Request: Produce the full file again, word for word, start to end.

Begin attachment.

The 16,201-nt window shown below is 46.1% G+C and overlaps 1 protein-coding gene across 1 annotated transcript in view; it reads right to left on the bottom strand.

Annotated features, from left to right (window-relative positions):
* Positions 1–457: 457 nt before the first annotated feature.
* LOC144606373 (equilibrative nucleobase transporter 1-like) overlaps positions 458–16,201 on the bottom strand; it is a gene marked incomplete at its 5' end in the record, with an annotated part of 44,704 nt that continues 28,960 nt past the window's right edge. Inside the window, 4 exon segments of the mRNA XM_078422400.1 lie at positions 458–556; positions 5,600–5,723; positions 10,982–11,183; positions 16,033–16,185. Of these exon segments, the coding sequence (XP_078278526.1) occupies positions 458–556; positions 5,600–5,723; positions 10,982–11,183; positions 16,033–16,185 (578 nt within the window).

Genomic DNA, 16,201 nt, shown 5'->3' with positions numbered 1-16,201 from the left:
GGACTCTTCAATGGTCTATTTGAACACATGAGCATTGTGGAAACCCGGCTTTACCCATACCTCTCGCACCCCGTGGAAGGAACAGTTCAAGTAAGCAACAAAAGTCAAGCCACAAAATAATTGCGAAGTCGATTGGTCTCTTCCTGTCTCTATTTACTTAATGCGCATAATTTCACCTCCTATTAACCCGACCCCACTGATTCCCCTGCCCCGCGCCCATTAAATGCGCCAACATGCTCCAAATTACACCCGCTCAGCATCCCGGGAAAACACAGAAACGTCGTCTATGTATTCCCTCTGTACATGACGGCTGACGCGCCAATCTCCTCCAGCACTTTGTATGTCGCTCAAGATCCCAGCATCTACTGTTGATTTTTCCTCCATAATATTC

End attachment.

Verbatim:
The 16,201-nt window shown below is 46.1% G+C and overlaps 1 protein-coding gene across 1 annotated transcript in view; it reads right to left on the bottom strand.

Annotated features, from left to right (window-relative positions):
* Positions 1–457: 457 nt before the first annotated feature.
* LOC144606373 (equilibrative nucleobase transporter 1-like) overlaps positions 458–16,201 on the bottom strand; it is a gene marked incomplete at its 5' end in the record, with an annotated part of 44,704 nt that continues 28,960 nt past the window's right edge. Inside the window, 4 exon segments of the mRNA XM_078422400.1 lie at positions 458–556; positions 5,600–5,723; positions 10,982–11,183; positions 16,033–16,185. Of these exon segments, the coding sequence (XP_078278526.1) occupies positions 458–556; positions 5,600–5,723; positions 10,982–11,183; positions 16,033–16,185 (578 nt within the window).

Genomic DNA, 16,201 nt, shown 5'->3' with positions numbered 1-16,201 from the left:
GGACTCTTCAATGGTCTATTTGAACACATGAGCATTGTGGAAACCCGGCTTTACCCATACCTCTCGCACCCCGTGGAAGGAACAGTTCAAGTAAGCAACAAAAGTCAAGCCACAAAATAATTGCGAAGTCGATTGGTCTCTTCCTGTCTCTATTTACTTAATGCGCATAATTTCACCTCCTATTAACCCGACCCCACTGATTCCCCTGCCCCGCGCCCATTAAATGCGCCAACATGCTCCAAATTACACCCGCTCAGCATCCCGGGAAAACACAGAAACGTCGTCTATGTATTCCCTCTGTACATGACGGCTGACGCGCCAATCTCCTCCAGCACTTTGTATGTCGCTCAAGATCCCAGCATCTACTGTTGATTTTTCCTCCATAATATTC